Pigweed Identification

Liz Bosak, Outreach Specialist, Department of Agronomy, University of Wisconsin-Madison

Weed identification at the seedling and immature stages can be difficult but is often necessary because scouting should occur before weeds reach 4 inches in height. At emergence before a full set of true leaves appear, pigweeds can be confused with other weed species such as wild buckwheat, eastern black nightshade, and ladysthumb. In addition, the pigweeds: Palmer amaranth, waterhemp, redroot pigweed, Powell amaranth, and smooth pigweed, are not easily separated by species at the immature stages. The first step is to look at the leaves and stems because Palmer amaranth and waterhemp do not have any hairs compared to Powell, redroot, and smooth pigweed, which do have hairs but they may not be obvious at the immature stage. If the plant looks like it may be Palmer amaranth or waterhemp, then the next step is to look at the leaf shape and petiole. Palmer amaranth has a more rounded leaf shape and a petiole that is longer than the leaf itself, https://youtu.be/NLGEwizXj-M?t=9m15s . For a list of resources available by species, guides for the most common weed seedlings, and links to the WeedID smartphone apps, take a look at the Weed Info page on the WCWS website (http://wcws.cals.wisc.edu/weed-info/ ). There are several Extension resources available to help with pigweed identification including:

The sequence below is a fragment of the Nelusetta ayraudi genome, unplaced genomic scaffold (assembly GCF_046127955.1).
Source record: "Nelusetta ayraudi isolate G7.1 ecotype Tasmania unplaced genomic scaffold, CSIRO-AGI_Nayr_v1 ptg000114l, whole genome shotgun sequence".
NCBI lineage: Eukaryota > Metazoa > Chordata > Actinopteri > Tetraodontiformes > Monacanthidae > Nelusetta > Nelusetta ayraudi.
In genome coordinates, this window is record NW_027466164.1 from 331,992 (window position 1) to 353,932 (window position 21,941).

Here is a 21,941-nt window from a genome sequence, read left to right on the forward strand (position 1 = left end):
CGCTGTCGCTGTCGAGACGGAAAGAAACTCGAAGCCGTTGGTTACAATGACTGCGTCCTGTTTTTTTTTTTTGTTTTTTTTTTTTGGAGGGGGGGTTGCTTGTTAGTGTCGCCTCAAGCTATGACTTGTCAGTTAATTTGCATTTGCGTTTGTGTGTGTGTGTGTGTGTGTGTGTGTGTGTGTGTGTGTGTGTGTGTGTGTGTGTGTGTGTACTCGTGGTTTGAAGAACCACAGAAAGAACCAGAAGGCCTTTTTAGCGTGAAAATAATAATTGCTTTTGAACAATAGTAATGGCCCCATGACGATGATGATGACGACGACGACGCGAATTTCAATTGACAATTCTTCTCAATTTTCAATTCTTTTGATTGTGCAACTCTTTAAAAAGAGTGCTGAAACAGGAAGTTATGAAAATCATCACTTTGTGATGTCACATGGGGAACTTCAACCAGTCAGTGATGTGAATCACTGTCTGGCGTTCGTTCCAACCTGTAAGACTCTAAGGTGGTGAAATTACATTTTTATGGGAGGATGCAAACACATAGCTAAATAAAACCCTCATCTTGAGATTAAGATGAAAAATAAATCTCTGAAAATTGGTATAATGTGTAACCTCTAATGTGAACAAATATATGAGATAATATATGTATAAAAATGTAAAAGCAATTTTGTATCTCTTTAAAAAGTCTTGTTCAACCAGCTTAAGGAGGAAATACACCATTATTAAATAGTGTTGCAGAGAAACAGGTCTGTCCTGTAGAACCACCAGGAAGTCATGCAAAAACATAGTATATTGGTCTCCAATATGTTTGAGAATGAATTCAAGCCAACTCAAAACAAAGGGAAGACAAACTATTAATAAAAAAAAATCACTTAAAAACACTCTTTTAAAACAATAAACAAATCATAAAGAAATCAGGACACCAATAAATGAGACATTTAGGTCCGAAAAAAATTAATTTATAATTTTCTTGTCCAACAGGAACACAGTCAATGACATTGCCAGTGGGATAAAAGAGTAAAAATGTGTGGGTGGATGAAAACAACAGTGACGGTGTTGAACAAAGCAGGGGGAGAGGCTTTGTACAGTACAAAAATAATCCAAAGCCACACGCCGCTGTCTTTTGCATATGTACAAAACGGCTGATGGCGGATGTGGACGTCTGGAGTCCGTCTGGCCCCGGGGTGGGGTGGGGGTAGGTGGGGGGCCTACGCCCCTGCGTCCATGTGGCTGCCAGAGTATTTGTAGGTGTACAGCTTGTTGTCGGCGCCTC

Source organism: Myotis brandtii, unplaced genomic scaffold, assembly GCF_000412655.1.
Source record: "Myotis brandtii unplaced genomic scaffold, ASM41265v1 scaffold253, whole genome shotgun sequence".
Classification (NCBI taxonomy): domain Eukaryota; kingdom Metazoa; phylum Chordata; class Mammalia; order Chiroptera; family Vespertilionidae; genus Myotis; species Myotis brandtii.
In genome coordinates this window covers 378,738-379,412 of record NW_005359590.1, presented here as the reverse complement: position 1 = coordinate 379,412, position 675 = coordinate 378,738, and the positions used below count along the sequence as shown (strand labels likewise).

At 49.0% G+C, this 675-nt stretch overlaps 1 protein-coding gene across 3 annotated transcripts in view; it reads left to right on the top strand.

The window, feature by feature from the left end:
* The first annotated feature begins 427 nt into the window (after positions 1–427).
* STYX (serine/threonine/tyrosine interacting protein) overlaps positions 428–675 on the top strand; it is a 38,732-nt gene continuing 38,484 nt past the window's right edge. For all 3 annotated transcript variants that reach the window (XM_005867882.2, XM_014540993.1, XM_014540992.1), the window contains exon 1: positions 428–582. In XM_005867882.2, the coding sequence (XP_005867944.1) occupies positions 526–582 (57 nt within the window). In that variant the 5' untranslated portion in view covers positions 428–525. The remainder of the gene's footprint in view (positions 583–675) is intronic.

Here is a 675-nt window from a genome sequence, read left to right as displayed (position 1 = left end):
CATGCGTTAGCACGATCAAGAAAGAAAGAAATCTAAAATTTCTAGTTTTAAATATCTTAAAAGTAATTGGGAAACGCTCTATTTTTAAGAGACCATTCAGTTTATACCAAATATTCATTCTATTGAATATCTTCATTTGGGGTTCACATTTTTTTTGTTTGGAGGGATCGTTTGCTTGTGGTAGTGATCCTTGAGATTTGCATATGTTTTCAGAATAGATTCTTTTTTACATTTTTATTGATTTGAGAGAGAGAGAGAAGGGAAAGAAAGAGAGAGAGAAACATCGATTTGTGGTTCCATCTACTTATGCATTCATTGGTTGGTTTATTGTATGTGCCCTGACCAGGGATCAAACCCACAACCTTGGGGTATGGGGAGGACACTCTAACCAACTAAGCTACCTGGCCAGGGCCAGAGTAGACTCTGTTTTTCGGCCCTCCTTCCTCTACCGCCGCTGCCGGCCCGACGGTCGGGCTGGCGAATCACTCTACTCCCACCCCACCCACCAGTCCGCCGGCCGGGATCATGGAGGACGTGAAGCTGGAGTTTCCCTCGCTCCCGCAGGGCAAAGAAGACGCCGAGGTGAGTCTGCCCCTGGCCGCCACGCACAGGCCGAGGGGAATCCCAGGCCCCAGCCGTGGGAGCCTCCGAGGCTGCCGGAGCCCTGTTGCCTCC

The videos provide a nice introduction to identification, particularly, if using the printed guides. Pigweeds present a tough set of management challenges, for instance, very high growth rates, extended emergence over most of the growing season, and high seed production.   The United Soybean Board’s TakeAction website, www.takeactiononweeds.com, has publications on management of Palmer amaranth (http://takeactiononweeds.com/wp-content/uploads/sites/54/2014/01/palmer-amaranth-management-in-soybeans.pdf ) and waterhemp (http://takeactiononweeds.com/wp-content/uploads/sites/54/2014/01/waterhemp-management-in-soybeans.pdf ). Populations of Palmer amaranth and waterhemp have been confirmed resistant to glyphosate in Wisconsin. To read more about glyphosate-resistant pigweeds in Wisconsin, please consult these fact sheets: http://wcws.cals.wisc.edu/wp-content/uploads/sites/54/sites/4/2013/03/WCWS_206_palmer_amaranth_resistance_WEB.pdf and http://wcws.cals.wisc.edu/wp-content/uploads/sites/54/sites/4/2013/03/WCWS_207_waterhemp_resistance_WEB.pdf .

Print Friendly, PDF & Email